Is there a theorem proof whose accuracy is doubted because it is short?

He told me while chatting with a friend of mine. It's about a mathematician who proves a difficult theorem very briefly and simply. Those who have examined the proof have hesitated to confirm it. "Let's not rush it because it seems too short and simple to be true!"

If this sort of thing did happen, I'm guessing it might be the proof Leroy Milton Kelly gave in 1948 for Sylvester's Line Problem (1893). Because the problem is tricky and Kelly's proof is unexpectedly short. (I have no arguments to support my guess, I am not assertive about it.)

Have you heard of a similar story? What do you think is the reality?

  • 3
    $\begingroup$ Wouldn't the period of doubt necessarily also be short, so never emerge publicly? $\endgroup$ Jan 12, 2023 at 16:11
  • $\begingroup$ @CalumGilhooley , That sounds reasonable too. $\endgroup$
    – scarface
    Jan 12, 2023 at 20:07
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    $\begingroup$ I can think of a few examples of unexpectedly short solutions to seemingly difficult problems, e.g., Lomonosov's invariant subspace theorem, Huang's proof of the sensitivity conjecture, Galvin's proof of the Dinitz conjecture, Dvir's solution of the finite field Kakeya problem. However, public acceptance of these proofs was rapid, precisely because they were so easy to check. $\endgroup$ Mar 17, 2023 at 23:05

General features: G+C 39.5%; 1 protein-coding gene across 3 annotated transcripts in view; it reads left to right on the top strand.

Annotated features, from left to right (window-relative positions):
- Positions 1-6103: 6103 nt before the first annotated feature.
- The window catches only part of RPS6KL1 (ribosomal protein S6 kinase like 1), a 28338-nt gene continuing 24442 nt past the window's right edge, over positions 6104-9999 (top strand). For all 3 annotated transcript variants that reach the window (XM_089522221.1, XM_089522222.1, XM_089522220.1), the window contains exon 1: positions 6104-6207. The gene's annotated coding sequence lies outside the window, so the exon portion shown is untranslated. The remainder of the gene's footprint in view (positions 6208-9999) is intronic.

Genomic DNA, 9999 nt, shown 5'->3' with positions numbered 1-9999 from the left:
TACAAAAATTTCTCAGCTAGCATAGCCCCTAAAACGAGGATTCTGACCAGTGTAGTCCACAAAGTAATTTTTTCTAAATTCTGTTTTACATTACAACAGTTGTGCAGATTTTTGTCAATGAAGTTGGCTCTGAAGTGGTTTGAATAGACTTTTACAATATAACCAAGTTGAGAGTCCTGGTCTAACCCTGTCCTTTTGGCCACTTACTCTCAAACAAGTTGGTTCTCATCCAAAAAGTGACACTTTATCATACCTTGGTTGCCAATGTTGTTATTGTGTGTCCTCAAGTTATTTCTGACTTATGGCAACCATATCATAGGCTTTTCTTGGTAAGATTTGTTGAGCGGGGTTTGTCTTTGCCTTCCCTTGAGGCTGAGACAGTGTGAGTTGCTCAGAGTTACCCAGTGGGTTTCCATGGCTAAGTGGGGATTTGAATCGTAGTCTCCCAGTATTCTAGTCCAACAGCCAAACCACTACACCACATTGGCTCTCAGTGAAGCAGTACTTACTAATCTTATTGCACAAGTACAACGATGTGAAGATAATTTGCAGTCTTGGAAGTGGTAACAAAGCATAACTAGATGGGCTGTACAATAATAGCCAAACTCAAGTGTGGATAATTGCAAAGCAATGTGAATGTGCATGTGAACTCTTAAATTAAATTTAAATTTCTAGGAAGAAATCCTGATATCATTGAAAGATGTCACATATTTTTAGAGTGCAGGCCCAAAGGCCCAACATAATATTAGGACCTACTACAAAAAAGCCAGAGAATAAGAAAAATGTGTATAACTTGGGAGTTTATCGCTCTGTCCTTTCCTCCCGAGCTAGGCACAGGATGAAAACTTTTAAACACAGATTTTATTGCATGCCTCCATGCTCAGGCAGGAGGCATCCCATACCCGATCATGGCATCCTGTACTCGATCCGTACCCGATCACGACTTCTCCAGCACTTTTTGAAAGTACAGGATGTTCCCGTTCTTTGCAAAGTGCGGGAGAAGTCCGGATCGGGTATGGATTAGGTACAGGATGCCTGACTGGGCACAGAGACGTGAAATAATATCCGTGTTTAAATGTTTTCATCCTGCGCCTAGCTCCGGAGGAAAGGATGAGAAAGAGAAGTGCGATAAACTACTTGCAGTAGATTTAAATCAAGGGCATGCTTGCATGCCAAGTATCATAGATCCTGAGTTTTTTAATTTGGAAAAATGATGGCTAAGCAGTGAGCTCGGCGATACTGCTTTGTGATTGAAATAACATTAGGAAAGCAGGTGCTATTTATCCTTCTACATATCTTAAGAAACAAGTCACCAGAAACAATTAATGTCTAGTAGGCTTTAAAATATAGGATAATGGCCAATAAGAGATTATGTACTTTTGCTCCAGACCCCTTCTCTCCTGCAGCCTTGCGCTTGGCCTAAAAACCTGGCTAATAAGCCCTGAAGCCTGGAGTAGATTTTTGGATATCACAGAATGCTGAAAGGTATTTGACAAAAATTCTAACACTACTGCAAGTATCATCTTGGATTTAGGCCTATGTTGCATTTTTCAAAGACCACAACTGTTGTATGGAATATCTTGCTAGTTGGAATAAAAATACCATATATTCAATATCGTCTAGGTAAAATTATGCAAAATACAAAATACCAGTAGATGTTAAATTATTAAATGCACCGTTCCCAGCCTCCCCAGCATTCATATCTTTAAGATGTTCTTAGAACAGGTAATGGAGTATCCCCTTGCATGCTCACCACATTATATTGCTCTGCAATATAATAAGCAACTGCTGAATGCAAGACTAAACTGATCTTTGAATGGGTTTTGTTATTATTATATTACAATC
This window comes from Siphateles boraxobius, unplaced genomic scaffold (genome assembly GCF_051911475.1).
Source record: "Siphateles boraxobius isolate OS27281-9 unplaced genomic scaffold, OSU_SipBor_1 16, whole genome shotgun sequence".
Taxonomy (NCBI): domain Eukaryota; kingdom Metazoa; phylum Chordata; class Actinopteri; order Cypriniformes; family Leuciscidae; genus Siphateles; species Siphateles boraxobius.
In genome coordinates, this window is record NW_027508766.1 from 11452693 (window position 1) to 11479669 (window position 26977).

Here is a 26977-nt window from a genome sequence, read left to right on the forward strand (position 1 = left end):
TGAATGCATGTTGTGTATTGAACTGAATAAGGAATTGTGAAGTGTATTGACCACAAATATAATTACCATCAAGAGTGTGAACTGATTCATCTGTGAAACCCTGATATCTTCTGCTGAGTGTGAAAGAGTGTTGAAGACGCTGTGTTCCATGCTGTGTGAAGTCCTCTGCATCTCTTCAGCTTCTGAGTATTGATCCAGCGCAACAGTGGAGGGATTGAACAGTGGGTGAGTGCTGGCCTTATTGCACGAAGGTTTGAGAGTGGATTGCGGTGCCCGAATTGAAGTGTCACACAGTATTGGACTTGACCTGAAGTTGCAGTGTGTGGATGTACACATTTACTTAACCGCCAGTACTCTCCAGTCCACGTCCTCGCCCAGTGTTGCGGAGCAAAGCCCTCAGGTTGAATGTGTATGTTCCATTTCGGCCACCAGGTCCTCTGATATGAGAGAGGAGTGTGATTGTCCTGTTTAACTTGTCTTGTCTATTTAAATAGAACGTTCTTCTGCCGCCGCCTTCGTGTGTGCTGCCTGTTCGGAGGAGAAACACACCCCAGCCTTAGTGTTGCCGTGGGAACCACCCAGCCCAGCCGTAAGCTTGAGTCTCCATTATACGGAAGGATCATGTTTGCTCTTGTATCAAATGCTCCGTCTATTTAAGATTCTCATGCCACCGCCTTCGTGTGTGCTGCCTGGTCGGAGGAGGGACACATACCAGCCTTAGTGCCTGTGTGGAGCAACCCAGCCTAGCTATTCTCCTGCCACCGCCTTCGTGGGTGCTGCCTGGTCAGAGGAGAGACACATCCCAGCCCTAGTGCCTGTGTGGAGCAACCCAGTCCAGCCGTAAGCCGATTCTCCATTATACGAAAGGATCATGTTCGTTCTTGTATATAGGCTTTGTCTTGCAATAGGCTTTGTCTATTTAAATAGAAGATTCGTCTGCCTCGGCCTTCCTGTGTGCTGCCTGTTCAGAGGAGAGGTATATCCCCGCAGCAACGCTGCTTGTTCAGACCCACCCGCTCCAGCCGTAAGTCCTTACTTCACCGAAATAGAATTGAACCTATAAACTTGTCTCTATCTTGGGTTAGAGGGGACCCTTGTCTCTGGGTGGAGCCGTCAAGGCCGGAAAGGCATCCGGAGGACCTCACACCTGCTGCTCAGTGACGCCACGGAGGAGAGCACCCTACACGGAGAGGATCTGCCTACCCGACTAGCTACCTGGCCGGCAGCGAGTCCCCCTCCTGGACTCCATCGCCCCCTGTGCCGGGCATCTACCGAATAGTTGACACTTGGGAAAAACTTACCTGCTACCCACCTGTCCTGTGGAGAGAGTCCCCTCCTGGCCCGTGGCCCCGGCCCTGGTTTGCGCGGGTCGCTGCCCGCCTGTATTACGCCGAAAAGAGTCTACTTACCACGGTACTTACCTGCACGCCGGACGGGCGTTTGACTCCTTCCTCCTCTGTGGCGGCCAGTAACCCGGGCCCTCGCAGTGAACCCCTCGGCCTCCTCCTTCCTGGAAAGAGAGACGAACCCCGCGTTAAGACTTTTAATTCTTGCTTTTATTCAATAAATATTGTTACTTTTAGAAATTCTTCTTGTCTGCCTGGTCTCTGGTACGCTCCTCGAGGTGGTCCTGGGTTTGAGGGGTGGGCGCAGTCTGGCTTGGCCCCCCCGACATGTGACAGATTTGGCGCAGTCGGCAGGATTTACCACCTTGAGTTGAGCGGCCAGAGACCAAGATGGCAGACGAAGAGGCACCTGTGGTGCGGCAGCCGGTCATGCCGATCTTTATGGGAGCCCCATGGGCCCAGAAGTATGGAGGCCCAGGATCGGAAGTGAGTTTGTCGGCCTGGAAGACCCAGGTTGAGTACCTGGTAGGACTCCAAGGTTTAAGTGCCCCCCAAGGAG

• $\begingroup$ So for an answer to your question, probably someone who solves such a problem has to later reveal publicly that he or she initially had private doubts about the correctness of the proof. $\endgroup$ Mar 17, 2023 at 23:07

1 Answer 1


There's something like this in Volume II of Feller's Introduction to Probability Theory and Its Applications, Section I.5. Suppose $X_0, X_1, X_2, \ldots$ is an infinite sequence of i.i.d. real-valued random variables with a continuous distribution function. Define the waiting time $N$ as the value of the first subscript $n$ such that $X_n > X_0$. What is the expected value of $N$?

Feller gives the following argument. The event that $N > n-1$ occurs if and only if the largest term of the $n$-tuple $X_0, X_, \ldots X_{n-1}$ appears at the very beginning. By symmetry, this probability is $1/n$. Therefore, $$\Pr(N = n) = \Pr(N > n-1) - \Pr(N > n) = {1\over n} - {1\over n+1} = {1\over n(n+1)}.$$ Thus the expected value of $N$ is infinite! Feller then comments:

The striking and general nature of [this result] combined with the simplicity of the proof are apt to arouse suspicion. The argument is really impeccable (except for the informal presentation), but those who prefer to rely on brute calculation can easily verify the truth from [tedious calculation omitted].


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